TURES COLUMN: We’ll get different candidates only when we change the voting rules

Published 1:28 pm Thursday, March 21, 2024

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They say that insanity is doing the same thing over and over and expecting a different result. Well, they could say the same thing about a presidential nomination and election system. We have the same electoral rules and get virtually the same result: two candidates that few want.

French political scientist Maurice Duverger found that a country’s electoral rules tend to dictate its electoral outcomes. Countries that adopt a single-member district system (SMD), like the United States, United Kingdom, and other former British colonies, are far more likely to have two-party systems where anyone outside the top two has virtually no chance of winning. Countries that adopt a proportional representation system (PR), where one’s vote percentage equals one’s seat percentage, have multiparty systems and many more choices. The finding is so strong that it has even been labeled a scientific law.

America’s devotion to a single-member district system has even been applied to our presidential elections. That’s why the last candidate to truly win a single Electoral College vote (outside of some empty post-electoral symbolism) who wasn’t a Democratic or Republican Party candidate was George Wallace in 1968.

And we’ve exported the rules to our presidential nomination process. The parties, especially the Republican Party, have “winner take all systems” where finishing first gives the winner every state’s vote. It artificially inflated Donald Trump’s numbers in 2016, enabling him to claim he had won every vote in South Carolina, making people believe that he was more popular than he really was (Trump only won 32.51% of the South Carolina vote, but got 100% of the delegates). Better candidates dropped out. It’s why many of his rivals left the race so early in 2024, legitimately claiming they couldn’t see a realistic path to winning the nomination.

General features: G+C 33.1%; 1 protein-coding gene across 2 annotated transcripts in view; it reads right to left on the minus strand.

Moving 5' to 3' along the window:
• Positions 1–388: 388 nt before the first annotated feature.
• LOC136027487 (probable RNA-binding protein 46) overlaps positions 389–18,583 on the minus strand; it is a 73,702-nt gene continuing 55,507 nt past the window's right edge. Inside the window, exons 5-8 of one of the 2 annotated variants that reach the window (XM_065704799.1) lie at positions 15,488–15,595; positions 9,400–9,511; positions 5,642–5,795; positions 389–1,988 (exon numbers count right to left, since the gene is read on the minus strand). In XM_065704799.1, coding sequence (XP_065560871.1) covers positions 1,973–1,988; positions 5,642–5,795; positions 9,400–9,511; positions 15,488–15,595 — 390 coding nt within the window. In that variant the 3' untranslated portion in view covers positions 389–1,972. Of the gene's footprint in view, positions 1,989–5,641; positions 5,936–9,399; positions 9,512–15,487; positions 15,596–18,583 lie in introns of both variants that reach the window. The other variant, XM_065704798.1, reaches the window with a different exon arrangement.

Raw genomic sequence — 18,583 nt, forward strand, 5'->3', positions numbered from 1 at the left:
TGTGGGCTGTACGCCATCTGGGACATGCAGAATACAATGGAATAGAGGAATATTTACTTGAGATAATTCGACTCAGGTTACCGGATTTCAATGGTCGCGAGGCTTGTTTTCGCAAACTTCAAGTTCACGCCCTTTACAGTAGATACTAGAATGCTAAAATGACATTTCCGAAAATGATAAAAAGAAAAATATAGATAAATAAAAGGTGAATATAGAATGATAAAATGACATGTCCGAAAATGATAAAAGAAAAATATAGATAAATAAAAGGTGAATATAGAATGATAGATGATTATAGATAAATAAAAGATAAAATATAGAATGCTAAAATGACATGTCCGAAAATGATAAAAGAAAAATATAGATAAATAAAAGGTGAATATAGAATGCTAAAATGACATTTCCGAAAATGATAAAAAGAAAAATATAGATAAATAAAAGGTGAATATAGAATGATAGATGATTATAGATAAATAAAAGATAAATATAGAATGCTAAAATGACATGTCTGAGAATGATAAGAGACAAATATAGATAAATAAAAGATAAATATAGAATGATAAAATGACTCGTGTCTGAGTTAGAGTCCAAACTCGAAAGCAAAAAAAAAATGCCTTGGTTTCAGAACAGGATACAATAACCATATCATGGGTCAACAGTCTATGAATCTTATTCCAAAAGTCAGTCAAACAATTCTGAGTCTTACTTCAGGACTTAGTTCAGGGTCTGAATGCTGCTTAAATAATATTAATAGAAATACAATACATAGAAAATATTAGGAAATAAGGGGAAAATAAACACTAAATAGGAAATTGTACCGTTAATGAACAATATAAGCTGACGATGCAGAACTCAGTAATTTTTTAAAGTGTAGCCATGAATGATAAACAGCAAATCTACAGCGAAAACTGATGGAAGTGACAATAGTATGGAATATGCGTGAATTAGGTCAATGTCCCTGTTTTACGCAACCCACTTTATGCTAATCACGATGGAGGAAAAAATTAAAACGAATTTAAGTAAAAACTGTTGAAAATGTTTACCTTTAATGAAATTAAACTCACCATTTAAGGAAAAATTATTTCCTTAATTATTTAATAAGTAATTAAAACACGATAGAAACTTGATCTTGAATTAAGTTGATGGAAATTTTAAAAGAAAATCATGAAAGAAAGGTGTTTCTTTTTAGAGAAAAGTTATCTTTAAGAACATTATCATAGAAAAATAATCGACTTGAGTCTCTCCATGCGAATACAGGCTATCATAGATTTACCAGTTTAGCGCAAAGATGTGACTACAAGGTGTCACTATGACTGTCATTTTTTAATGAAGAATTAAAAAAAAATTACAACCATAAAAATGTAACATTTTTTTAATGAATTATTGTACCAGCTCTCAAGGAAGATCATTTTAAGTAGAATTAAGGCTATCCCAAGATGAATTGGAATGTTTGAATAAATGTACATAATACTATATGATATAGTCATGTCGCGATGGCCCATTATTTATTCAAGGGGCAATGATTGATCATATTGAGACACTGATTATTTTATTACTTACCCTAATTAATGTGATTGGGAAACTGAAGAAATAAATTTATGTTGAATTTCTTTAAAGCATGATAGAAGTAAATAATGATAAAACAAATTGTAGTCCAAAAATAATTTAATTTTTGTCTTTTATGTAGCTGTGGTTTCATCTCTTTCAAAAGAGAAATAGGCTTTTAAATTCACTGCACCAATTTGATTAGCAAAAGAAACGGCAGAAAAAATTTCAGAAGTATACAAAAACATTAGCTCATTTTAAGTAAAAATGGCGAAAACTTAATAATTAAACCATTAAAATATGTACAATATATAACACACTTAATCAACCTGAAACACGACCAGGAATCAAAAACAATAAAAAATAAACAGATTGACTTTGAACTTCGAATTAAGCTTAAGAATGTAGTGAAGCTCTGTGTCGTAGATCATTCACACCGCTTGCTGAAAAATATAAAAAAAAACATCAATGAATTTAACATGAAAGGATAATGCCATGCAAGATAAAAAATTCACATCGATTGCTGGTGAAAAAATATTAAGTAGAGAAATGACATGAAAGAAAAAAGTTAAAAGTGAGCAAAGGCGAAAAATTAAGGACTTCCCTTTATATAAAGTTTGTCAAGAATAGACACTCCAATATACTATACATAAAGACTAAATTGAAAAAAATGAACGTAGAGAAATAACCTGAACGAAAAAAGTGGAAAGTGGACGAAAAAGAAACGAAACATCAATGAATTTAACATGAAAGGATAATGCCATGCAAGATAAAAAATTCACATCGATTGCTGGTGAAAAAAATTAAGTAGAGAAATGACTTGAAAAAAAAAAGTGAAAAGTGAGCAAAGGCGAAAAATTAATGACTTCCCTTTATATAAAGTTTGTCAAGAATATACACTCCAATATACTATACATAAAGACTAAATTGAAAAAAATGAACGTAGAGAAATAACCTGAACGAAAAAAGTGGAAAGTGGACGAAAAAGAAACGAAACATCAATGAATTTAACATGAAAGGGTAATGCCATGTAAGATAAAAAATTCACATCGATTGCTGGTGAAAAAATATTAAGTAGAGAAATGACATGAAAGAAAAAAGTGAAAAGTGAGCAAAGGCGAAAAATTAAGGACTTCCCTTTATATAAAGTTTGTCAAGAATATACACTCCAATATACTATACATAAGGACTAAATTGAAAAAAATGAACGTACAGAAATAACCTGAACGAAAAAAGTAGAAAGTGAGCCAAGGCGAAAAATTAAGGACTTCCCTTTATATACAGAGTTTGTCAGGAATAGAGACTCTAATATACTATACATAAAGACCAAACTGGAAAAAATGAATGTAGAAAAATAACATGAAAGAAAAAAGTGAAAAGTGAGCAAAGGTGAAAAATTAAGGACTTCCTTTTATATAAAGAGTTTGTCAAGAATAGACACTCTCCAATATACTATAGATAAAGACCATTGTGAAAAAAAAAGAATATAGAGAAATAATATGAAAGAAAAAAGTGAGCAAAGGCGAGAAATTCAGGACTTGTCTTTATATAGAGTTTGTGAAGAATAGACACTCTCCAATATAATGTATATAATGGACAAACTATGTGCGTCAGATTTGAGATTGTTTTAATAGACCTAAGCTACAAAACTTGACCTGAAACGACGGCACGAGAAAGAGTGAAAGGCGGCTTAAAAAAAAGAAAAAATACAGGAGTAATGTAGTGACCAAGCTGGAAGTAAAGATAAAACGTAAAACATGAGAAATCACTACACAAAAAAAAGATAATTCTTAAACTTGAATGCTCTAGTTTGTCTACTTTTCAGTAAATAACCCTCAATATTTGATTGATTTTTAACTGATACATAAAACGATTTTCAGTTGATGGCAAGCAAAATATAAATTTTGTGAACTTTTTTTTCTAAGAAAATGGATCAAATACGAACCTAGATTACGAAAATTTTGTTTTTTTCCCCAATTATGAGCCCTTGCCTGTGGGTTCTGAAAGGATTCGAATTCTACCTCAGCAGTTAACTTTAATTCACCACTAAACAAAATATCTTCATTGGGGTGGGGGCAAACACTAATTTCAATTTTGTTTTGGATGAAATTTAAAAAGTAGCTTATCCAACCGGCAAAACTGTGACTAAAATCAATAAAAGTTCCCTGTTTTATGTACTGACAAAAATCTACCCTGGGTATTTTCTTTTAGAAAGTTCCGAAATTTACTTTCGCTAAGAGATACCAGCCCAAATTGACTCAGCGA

While Democrats don’t have nearly as many of these “winner-take-all” primaries, they have some other problems shared by the Republican Party. These include bundled primaries that are “Super Tuesday” contests which favor the front-runners and speed up the nomination process, instead of letting voters get a chance to evaluate the candidates.

Then we have the process whereby we have the same several states get an oversized role in the process. Iowa, New Hampshire and South Carolina have had a stranglehold on the process; they get to reject an overwhelming percentage of candidates before most Americans even get to see them, much less cast a vote for them. Every burg, hamlet, and diner in these three states has seen more presidential candidates than perhaps the other 47 states combined.

Now that President Joe Biden and ex-President Donald Trump have won their respective party nominations, we find a sizable portion of American voters shocked that we have the same nominees as four years ago. The belief is that more money, different candidates, a different message, or even different parties, would change things. But unless we have different rules, we’ll have more of the same type of candidates which aren’t among the top choices for most voters.

Most of these rules aren’t ones directly handed down by our Founding Fathers. They are inventions of parties. And in the case of the Electoral College, our Constitution does provide the ability to amend it, which we’ve done several times, to expand the voting franchise and fix the rules when they don’t work. Unless we decide to change the rules, don’t be surprised by what might happen in four years.